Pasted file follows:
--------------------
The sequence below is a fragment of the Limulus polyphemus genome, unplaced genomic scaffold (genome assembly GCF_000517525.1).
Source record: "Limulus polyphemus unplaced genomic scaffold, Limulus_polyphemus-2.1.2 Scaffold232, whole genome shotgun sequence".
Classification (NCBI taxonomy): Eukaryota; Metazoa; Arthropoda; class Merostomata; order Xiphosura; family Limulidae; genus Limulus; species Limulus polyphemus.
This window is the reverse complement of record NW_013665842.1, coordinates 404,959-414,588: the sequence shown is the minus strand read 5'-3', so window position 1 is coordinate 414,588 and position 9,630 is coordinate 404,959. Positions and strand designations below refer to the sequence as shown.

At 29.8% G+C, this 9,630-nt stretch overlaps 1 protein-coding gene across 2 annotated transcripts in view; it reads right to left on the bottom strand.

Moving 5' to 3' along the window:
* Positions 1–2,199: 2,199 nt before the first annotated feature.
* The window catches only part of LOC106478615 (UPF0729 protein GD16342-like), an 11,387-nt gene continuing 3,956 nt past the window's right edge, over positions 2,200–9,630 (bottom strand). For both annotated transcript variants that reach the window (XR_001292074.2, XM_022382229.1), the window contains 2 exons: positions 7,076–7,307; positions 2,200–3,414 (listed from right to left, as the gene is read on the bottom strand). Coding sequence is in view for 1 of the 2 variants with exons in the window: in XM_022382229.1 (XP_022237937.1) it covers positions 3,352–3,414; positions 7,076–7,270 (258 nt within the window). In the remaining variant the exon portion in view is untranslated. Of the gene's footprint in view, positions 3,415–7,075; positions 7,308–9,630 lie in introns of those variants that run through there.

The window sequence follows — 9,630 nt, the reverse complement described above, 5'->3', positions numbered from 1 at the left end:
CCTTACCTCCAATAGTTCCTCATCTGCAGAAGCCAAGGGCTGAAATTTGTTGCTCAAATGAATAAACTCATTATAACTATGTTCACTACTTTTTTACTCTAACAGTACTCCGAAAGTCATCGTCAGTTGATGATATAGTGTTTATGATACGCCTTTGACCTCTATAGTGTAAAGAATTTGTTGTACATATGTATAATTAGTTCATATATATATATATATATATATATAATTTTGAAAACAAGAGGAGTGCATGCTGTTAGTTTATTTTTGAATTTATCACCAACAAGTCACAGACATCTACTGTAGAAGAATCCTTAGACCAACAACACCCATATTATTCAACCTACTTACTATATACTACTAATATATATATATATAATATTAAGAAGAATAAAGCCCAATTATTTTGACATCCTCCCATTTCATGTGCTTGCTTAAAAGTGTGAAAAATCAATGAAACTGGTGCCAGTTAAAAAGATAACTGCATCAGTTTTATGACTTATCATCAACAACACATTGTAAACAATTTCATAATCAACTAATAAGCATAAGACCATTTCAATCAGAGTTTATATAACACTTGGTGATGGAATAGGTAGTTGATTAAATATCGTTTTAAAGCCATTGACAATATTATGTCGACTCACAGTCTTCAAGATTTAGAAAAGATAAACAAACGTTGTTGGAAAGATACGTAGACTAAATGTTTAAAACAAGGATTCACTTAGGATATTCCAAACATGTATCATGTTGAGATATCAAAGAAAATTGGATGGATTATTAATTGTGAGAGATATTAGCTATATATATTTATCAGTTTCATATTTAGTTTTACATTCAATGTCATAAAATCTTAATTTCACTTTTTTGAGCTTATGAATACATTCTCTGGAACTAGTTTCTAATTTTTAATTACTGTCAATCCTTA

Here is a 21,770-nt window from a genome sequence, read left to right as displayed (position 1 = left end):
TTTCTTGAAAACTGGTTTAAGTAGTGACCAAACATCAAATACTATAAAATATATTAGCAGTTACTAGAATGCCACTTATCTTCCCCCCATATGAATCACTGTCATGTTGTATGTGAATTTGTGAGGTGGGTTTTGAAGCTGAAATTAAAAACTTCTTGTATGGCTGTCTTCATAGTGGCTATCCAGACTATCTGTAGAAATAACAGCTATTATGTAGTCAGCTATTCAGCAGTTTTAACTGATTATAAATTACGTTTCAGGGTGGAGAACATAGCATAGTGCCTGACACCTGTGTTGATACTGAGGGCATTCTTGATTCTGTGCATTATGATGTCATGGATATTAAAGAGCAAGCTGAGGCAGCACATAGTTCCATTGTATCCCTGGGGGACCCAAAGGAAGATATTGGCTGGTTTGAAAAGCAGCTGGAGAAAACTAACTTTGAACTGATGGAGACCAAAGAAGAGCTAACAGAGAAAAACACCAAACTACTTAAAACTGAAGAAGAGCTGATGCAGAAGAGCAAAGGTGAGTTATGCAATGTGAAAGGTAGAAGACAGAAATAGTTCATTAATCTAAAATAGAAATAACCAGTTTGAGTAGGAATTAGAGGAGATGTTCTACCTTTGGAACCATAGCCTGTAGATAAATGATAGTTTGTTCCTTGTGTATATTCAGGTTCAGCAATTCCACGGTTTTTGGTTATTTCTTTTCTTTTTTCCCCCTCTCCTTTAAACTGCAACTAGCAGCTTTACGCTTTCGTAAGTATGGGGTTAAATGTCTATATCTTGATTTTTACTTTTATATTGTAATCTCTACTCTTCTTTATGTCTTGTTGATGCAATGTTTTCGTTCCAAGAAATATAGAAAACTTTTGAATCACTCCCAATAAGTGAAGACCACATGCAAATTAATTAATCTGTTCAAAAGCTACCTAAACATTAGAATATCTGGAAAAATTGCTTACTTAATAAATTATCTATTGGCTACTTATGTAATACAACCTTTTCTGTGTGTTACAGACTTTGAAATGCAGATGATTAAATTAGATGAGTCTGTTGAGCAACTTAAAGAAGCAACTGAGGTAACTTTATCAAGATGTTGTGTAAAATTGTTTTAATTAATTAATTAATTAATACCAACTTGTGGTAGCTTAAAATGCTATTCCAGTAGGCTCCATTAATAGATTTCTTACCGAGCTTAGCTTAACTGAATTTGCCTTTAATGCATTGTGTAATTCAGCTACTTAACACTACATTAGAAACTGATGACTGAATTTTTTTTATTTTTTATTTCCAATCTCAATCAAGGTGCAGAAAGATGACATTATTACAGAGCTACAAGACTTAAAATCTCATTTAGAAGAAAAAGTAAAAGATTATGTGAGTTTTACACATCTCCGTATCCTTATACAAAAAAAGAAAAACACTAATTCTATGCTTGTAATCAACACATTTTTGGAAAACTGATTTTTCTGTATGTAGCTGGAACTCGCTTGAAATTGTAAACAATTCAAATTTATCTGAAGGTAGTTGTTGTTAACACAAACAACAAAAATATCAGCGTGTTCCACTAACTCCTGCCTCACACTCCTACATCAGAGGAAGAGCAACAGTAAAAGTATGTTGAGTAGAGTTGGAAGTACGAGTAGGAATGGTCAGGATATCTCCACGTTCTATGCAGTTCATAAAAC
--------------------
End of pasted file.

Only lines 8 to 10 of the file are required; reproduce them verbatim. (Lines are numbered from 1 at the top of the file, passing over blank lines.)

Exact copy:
* The window catches only part of LOC106478615 (UPF0729 protein GD16342-like), an 11,387-nt gene continuing 3,956 nt past the window's right edge, over positions 2,200–9,630 (bottom strand). For both annotated transcript variants that reach the window (XR_001292074.2, XM_022382229.1), the window contains 2 exons: positions 7,076–7,307; positions 2,200–3,414 (listed from right to left, as the gene is read on the bottom strand). Coding sequence is in view for 1 of the 2 variants with exons in the window: in XM_022382229.1 (XP_022237937.1) it covers positions 3,352–3,414; positions 7,076–7,270 (258 nt within the window). In the remaining variant the exon portion in view is untranslated. Of the gene's footprint in view, positions 3,415–7,075; positions 7,308–9,630 lie in introns of those variants that run through there.

The window sequence follows — 9,630 nt, the reverse complement described above, 5'->3', positions numbered from 1 at the left end:
CCTTACCTCCAATAGTTCCTCATCTGCAGAAGCCAAGGGCTGAAATTTGTTGCTCAAATGAATAAACTCATTATAACTATGTTCACTACTTTTTTACTCTAACAGTACTCCGAAAGTCATCGTCAGTTGATGATATAGTGTTTATGATACGCCTTTGACCTCTATAGTGTAAAGAATTTGTTGTACATATGTATAATTAGTTCATATATATATATATATATATATATAATTTTGAAAACAAGAGGAGTGCATGCTGTTAGTTTATTTTTGAATTTATCACCAACAAGTCACAGACATCTACTGTAGAAGAATCCTTAGACCAACAACACCCATATTATTCAACCTACTTACTATATACTACTAATATATATATATATAATATTAAGAAGAATAAAGCCCAATTATTTTGACATCCTCCCATTTCATGTGCTTGCTTAAAAGTGTGAAAAATCAATGAAACTGGTGCCAGTTAAAAAGATAACTGCATCAGTTTTATGACTTATCATCAACAACACATTGTAAACAATTTCATAATCAACTAATAAGCATAAGACCATTTCAATCAGAGTTTATATAACACTTGGTGATGGAATAGGTAGTTGATTAAATATCGTTTTAAAGCCATTGACAATATTATGTCGACTCACAGTCTTCAAGATTTAGAAAAGATAAACAAACGTTGTTGGAAAGATACGTAGACTAAATGTTTAAAACAAGGATTCACTTAGGATATTCCAAACATGTATCATGTTGAGATATCAAAGAAAATTGGATGGATTATTAATTGTGAGAGATATTAGCTATATATATTTATCAGTTTCATATTTAGTTTTACATTCAATGTCATAAAATCTTAATTTCACTTTTTTGAGCTTATGAATACATTCTCTGGAACTAGTTTCTAATTTTTAATTACTGTCAATCCTTA